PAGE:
Even though I work in this field, I have no problem admitting it: insurance isn’t the most exhilarating of concepts. In fact, I’ve witnessed many glazed eyes and stifled yawns when the topic comes up in conversation.
We all know it’s good for us – a smart investment; that nothing is more important than protecting our family, health and most valuable assets.
But it’s hard to get excited about. That’s because unlike most other purchases, its benefits are intangible. We only see them at some point in the future when something goes wrong.
But when that time comes, we’ll thank ourselves like crazy that we had the nous to get it sorted when we did.
OK lecture over. You know why you need it and you’re ready to serious about insurance cover.
The next question is how the heck are you meant to know what type of insurance to get? Do you need them all? If not, what ones? And what type of cover should you go for?
While the need for some (like car insurance) might seem straight forward. Others (like life insurance) might feel a little fuzzier.
Let’s make sense of it all…
Consider your situation
What you need will depend on your circumstances. The good news is you won’t need absolutely everything on offer. Most people couldn’t afford that anyway.
Instead, you need to think about what your main risks are, the chances of those occurring, the consequences if they do and whether you could cope financially in that situation.
Another way to think about it is to weigh up the risks of not having insurance cover vs the cost of paying for it.
Even if the likelihood of something going wrong is low, but the impact high, insurance is important.
For example, the risk of dying early may be relatively small, but the financial consequence on your family if they’re left with a large mortgage may be large (if they couldn’t afford to service it). In that case, life insurance would be important.
Ask yourself: Could I cope financially if something goes wrong? If not, insurance is likely worth getting.
Let’s take a closer look at some of the common types of insurance.
This is where your family would (generally) get a lump sum payment if you pass away. You might consider life insurance if you share a large debt with your partner, for example - like a mortgage.
That way, if one of you were to die, the other wouldn’t be left to pay back the debt on their own. You might cover yourself for the amount on the mortgage, plus an extra sum that would help them cope financially without you.
Alongside life insurance, this is one I highly recommend. That’s because besides our loved ones, our health has got to be right up there in terms of what’s most important in life.
Health insurance will cover the bills for non-acute medical conditions and mean no long and uncomfortable wait times on the public health system.
No, it’s not the cheapest of investments, but if you can afford it, it’s worth prioritising – even over some other insurances. You may eventually be able to replace a stolen laptop for example, but your health is another story.
This will cover you if you need to take time off work because of sickness or injury. Remember, ACC only applies if you have an accident, not if you’re off work with an illness.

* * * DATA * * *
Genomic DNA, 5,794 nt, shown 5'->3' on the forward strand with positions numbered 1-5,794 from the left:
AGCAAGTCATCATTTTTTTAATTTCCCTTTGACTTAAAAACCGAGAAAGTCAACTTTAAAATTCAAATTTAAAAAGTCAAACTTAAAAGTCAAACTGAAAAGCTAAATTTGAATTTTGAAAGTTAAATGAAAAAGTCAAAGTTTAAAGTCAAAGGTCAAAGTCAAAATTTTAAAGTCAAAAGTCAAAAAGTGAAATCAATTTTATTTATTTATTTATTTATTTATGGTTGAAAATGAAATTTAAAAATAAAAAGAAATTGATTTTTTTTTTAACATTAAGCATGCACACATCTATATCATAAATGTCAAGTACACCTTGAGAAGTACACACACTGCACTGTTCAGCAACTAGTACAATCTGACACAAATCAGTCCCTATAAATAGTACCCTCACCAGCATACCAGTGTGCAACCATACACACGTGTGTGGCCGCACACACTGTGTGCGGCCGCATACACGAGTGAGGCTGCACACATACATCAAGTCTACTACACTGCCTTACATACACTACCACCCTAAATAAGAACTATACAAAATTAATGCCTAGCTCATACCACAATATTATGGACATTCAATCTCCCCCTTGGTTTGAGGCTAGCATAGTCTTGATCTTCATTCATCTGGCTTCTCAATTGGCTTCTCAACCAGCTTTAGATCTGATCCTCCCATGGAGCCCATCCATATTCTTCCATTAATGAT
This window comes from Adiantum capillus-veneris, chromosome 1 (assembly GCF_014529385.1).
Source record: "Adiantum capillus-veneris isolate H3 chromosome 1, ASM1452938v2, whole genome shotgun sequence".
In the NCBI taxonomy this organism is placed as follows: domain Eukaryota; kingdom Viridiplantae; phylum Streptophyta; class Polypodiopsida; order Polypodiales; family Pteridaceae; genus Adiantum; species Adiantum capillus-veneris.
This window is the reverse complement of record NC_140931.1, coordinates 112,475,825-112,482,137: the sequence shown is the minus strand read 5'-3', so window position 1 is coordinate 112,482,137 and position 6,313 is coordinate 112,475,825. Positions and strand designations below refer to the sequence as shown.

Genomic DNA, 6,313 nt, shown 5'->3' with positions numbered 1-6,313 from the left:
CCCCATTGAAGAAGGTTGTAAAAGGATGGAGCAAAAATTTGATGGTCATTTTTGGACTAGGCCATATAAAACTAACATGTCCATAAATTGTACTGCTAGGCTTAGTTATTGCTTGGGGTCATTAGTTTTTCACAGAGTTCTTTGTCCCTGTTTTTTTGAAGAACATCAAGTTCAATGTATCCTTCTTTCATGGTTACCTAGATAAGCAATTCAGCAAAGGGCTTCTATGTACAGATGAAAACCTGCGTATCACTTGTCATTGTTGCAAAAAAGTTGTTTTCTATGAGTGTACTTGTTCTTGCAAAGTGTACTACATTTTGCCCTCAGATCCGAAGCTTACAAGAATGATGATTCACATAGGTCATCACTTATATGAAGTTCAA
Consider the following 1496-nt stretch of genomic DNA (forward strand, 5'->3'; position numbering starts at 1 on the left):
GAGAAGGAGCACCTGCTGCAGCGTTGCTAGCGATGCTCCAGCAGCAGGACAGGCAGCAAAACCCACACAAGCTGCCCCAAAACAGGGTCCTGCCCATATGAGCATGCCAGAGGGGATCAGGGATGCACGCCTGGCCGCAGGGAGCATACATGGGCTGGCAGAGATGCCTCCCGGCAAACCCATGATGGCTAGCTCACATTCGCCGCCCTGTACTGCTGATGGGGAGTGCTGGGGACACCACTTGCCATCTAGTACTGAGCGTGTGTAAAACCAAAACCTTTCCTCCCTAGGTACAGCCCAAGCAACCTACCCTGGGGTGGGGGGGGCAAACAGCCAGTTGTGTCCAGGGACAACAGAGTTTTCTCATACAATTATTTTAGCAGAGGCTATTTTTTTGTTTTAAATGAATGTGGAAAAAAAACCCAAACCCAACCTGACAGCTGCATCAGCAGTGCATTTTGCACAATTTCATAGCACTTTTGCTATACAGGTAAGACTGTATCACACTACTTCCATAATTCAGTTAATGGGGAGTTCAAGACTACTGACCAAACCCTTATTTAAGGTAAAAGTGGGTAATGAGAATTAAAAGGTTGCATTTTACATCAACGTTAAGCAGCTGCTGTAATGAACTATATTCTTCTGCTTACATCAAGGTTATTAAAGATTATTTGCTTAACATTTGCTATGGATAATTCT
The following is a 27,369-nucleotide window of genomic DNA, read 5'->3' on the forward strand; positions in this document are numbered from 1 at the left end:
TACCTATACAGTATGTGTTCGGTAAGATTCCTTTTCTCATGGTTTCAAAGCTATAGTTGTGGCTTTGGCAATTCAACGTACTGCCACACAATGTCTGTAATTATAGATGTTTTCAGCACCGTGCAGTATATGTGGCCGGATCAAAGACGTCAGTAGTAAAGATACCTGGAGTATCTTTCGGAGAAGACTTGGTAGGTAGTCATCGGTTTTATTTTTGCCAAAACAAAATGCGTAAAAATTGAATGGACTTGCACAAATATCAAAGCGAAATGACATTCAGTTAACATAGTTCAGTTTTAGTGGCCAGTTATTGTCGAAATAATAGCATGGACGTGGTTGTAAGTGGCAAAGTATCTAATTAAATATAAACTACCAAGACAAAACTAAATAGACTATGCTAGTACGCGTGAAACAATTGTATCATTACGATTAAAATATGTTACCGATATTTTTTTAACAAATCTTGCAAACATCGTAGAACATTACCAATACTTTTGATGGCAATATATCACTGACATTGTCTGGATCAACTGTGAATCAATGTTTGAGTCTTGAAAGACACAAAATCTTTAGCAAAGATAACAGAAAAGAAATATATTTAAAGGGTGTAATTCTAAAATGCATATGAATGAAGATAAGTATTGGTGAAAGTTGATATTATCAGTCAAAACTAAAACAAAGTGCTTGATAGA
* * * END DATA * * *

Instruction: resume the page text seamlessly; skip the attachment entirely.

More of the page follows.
So, again, ask yourself – would you and your family manage financially if you were off sick with an illness? If not, you may want to consider income protection.
House and contents insurance
Your home is likely your most valuable asset, so protecting it is a must. And when it comes to contents, even if you don’t feel like you have a whole heap of valuable items in your home, it’s important to consider whether you could afford to replace essential items should they be destroyed or stolen.
For example, how much would it cost to replace your wardrobe alone (let alone all necessary day-to-day items should your home be destroyed in a fire)?
Tips for buying insurance
- Shop around and compare quotes and policy details to get the best coverage.
- Insurance companies must now be registered on the official government Financial Service Providers Register. Make sure you check yours is before making any purchases.
- Read policies carefully, including fine print. Exclusions are often listed, such as certain illnesses or treatments – be clear on that before you buy.
- Choose a policy excess that suits your situation. A high excess will mean a lower premium. I recommend choosing a policy excess that matches the point at which it would become a struggle to make the excess payment.
- Review your policies regularly (at least annually), and particularly if your circumstances change.
How to choose the right cover
The best way to make sure you get what you need is to take the time to understand what you’re buying.
Compare options from different providers, but not just on price. Read the detail and figure out which offers the best coverage for your investment.
It can be tempting to skim through the fine print and think ‘she’ll be right’. But if you want to avoid disappointment when it comes time to making a claim, you need to know what you’re covering yourself for.
There are plenty of online calculators out there to help figure out what you need and how much it might cost. Or a financial advisor, like myself, can set you on the right track.
Need a hand?
We can take the hassle out of organising insurance for you and help you every step of the way – from completing a personal risk analysis, to finding the right insurer and cover to meet your needs.
If you’d like more insurance information or want to discuss your options, get in touch and let’s get you sorted.
The Finance Marshall
0508 543 627